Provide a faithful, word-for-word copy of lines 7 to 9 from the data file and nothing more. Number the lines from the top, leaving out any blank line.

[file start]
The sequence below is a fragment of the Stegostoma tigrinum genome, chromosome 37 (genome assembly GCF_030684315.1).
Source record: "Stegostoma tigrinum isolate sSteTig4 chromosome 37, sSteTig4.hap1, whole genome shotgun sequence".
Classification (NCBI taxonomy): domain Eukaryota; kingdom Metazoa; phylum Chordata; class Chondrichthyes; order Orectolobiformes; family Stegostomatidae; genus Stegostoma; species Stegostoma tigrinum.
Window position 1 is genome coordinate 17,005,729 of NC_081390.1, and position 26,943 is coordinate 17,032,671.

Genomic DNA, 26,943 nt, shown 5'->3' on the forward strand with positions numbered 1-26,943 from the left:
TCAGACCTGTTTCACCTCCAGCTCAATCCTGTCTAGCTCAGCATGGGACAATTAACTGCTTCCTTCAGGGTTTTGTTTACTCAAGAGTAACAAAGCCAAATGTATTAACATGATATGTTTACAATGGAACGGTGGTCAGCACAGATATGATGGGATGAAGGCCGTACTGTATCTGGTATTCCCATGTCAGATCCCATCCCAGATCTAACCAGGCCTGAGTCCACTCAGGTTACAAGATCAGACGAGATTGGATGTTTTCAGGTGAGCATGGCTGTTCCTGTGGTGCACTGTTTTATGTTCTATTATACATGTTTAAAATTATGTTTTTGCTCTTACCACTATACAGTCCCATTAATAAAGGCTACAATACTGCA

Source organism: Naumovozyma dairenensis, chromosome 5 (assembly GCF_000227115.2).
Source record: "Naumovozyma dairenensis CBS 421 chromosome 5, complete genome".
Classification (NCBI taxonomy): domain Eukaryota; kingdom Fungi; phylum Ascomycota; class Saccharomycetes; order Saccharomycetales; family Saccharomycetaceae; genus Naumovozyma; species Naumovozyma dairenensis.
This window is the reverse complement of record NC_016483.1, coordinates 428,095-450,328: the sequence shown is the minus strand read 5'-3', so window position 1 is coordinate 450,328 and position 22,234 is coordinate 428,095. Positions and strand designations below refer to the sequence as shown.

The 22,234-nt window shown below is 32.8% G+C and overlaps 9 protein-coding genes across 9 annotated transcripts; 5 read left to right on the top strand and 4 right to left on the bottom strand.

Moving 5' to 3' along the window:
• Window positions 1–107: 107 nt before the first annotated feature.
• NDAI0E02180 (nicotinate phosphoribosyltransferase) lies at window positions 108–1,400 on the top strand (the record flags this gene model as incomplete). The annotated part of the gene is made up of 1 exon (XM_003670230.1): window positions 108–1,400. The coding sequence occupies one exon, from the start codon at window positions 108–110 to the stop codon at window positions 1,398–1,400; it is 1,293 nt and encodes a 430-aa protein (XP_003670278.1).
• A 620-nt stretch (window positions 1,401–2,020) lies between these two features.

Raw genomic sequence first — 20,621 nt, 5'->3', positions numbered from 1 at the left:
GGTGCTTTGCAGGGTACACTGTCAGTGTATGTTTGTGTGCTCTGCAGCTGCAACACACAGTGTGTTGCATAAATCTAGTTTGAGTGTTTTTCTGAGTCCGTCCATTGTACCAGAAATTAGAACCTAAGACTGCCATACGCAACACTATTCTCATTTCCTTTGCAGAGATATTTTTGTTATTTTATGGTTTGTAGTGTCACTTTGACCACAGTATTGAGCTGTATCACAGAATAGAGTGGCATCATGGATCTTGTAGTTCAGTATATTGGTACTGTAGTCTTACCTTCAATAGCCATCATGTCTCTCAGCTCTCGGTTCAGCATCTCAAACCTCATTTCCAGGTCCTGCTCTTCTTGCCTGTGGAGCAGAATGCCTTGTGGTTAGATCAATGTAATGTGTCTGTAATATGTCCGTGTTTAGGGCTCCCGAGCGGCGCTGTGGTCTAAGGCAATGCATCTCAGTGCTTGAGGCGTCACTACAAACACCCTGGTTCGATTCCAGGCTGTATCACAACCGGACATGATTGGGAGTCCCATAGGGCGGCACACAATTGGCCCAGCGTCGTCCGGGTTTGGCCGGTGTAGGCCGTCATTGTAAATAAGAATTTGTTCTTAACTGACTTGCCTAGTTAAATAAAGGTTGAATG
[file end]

Source organism: Naumovozyma dairenensis, chromosome 5 (assembly GCF_000227115.2).
Source record: "Naumovozyma dairenensis CBS 421 chromosome 5, complete genome".
Classification (NCBI taxonomy): domain Eukaryota; kingdom Fungi; phylum Ascomycota; class Saccharomycetes; order Saccharomycetales; family Saccharomycetaceae; genus Naumovozyma; species Naumovozyma dairenensis.